Over in the UK right now Culture 24 are launching a report I worked on with them and many of the major cultural institutions in the UK. Coming from a need amongst web/digital people to find better ways of measuring the effectiveness of their work in the sector, the report – Let’s Get Real – pulls together analytics data from 3 years of activities online and in social media and makes a number of recommendations that are aimed at kickstarting, in the words of Culture24 Director, Jane Finnis, “a dramatic shift in the way we plan, invest and collaborate on the development of both the current and next generation digital cultural activities”.
The inability to effectively communicate the connection between delivering the institutional mission and digital projects is an ongoing concern to everyone working in museums. And at a time when there are increasing calls for museums to take roles that are more akin to broadcasters and publishers in the digital space, yet the majority of internal and external stakeholder value is still perceived as coming from visits to exhibitions and buildings, there is a pressing need to keep thinking about the ways digital projects report success (or otherwise!).
From my perspective, working with this diverse group of institutions was a lot of fun and very illuminating. It helped consolidate much of my thinking about the state of digital projects in the cultural sector and the long road ahead to really transform the way, particularly museums (less so the performing arts), use and adequately resource digital in their institutions. At the same time there were many unexpected surprises – the very different geographies of online visitors between institutions, and the comparatively low impact of social media in terms of website traffic, even for particularly well-promoted campaigns were revealing. The social media work by Rachel Clements also demonstrated that the easy option – reporting the numbers – greatly undersells the value of social media. The alternative, qualitative analysis, is much harder and requires more time and an understanding of why you are active in social media in the first place.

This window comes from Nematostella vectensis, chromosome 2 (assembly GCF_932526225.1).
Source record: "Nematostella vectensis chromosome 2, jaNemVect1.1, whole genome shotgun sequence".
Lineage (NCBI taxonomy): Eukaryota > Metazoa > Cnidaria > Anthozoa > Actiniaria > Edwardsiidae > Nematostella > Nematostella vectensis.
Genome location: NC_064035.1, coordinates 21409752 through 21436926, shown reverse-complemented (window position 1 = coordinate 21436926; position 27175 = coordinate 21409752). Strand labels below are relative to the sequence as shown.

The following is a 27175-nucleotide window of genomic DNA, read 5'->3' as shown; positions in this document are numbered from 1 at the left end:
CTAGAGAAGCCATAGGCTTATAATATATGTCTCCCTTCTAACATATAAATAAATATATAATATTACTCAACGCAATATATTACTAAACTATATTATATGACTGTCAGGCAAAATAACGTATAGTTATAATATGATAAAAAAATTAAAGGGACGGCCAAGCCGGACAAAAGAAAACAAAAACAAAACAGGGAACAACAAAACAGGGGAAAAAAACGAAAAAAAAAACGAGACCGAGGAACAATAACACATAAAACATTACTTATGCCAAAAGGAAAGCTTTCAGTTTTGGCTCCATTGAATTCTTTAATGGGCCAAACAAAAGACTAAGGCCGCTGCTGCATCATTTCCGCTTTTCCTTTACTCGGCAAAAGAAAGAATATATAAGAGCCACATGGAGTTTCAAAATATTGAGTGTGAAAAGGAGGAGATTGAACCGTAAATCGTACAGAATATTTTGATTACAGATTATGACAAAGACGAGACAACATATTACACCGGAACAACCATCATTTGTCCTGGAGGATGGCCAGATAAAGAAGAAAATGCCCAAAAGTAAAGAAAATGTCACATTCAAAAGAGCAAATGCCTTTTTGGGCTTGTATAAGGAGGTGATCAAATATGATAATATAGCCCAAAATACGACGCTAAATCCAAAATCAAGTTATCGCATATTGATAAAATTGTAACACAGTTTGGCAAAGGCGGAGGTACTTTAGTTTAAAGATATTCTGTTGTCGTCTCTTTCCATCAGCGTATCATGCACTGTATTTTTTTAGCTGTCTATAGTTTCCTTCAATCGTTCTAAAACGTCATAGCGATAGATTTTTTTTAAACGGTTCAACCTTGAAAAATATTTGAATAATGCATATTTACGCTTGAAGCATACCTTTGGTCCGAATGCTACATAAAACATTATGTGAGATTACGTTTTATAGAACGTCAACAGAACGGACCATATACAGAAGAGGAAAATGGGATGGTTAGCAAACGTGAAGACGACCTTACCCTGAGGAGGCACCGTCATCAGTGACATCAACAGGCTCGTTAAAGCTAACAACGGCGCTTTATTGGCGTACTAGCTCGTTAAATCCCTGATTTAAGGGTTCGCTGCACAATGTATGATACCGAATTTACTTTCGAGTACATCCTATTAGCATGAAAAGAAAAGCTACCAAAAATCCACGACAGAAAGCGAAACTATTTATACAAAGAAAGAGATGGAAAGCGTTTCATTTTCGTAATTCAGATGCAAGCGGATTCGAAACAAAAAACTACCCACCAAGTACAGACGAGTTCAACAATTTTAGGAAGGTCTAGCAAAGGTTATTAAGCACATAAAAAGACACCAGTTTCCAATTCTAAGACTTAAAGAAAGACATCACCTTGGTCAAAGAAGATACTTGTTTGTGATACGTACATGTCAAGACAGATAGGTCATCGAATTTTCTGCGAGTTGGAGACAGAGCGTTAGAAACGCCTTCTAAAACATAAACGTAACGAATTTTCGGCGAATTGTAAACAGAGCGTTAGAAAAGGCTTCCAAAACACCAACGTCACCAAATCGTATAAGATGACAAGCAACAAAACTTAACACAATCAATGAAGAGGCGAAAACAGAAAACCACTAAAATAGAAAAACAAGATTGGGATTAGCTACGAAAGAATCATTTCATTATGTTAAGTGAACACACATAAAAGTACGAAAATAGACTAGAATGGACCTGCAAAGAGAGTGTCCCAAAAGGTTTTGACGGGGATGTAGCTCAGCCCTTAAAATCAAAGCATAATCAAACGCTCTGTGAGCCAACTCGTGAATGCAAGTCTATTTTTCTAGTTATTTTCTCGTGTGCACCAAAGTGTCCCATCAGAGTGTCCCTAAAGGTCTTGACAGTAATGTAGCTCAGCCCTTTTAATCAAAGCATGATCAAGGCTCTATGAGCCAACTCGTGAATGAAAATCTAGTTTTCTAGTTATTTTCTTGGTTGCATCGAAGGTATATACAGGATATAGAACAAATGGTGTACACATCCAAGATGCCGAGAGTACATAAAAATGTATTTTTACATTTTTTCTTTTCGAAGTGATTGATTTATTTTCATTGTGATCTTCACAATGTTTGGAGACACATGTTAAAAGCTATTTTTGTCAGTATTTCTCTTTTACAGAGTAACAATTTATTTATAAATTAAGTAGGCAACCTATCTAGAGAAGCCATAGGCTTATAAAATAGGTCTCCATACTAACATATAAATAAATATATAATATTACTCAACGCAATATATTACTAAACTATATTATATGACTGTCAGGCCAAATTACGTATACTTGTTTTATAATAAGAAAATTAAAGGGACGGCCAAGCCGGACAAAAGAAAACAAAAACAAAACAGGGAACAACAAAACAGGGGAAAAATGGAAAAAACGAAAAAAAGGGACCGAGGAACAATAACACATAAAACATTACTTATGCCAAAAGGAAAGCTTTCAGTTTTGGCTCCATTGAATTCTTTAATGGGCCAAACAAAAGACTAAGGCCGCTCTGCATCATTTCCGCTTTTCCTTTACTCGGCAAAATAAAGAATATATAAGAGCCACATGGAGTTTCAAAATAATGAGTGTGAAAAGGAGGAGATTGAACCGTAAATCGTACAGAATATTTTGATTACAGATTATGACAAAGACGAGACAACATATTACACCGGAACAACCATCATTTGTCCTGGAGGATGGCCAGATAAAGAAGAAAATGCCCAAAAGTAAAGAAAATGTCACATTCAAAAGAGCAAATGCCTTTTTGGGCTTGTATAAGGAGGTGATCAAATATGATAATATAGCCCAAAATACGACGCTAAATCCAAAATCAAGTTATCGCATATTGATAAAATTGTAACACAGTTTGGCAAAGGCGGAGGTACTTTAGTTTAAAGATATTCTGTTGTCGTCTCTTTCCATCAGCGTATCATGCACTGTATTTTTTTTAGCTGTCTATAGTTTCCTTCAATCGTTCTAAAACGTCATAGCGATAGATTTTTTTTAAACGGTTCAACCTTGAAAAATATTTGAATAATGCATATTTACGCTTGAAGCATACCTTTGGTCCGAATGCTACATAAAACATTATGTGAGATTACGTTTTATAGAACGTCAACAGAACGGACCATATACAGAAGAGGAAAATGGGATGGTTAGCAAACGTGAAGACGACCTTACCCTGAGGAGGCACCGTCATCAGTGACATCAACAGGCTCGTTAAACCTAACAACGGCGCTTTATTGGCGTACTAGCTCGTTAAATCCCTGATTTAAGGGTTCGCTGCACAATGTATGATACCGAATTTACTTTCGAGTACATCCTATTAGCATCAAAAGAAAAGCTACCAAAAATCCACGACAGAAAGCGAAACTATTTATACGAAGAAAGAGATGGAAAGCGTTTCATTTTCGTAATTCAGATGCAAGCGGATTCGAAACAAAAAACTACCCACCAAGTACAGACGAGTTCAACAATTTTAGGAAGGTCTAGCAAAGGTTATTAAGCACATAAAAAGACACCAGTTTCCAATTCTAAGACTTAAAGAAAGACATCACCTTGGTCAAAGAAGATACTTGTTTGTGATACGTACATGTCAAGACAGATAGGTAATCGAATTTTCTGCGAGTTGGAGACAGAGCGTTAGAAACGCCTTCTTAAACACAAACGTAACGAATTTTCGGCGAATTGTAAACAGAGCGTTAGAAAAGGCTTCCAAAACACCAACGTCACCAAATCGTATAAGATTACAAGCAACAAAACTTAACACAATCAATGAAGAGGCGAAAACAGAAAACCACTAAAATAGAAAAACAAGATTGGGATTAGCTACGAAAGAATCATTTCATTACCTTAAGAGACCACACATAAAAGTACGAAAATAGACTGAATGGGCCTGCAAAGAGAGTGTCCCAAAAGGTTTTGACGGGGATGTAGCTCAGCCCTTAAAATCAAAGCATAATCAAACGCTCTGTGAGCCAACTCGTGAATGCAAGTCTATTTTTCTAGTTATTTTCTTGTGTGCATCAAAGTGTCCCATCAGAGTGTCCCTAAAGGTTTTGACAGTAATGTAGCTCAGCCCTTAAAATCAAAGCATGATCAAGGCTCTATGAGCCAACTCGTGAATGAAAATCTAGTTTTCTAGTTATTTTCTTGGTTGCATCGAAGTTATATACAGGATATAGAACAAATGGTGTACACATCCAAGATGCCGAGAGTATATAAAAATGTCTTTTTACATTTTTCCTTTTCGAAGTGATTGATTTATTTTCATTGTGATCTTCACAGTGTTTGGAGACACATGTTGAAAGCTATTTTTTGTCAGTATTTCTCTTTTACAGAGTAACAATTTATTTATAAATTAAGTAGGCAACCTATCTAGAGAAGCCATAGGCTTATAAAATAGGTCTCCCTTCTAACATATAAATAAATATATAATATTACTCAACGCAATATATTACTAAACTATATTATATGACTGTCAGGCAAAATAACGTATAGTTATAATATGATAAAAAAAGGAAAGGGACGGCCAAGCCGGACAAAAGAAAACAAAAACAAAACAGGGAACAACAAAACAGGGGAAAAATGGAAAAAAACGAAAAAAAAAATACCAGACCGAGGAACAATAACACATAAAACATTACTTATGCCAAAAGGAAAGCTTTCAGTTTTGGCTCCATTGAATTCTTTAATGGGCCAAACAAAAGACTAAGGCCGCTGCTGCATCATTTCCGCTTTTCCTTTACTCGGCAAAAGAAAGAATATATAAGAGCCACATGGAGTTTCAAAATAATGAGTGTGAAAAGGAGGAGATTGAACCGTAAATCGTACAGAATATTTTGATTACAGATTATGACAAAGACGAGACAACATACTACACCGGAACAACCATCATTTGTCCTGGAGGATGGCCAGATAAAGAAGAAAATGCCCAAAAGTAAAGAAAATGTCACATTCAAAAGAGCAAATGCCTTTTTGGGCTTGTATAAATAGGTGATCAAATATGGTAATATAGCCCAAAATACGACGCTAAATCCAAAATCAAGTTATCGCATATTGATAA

Have a read of the report (PDF) and see what you think.
For those involved in the project there was a lot more than number crunching – there were some amazingly productive working sessions and meetups – and the launch conference that is taking place right now in Bristol (check the #C24LGR hastag conversations!). In many ways the report captures only a fragment of the ‘value’ of the project as a whole.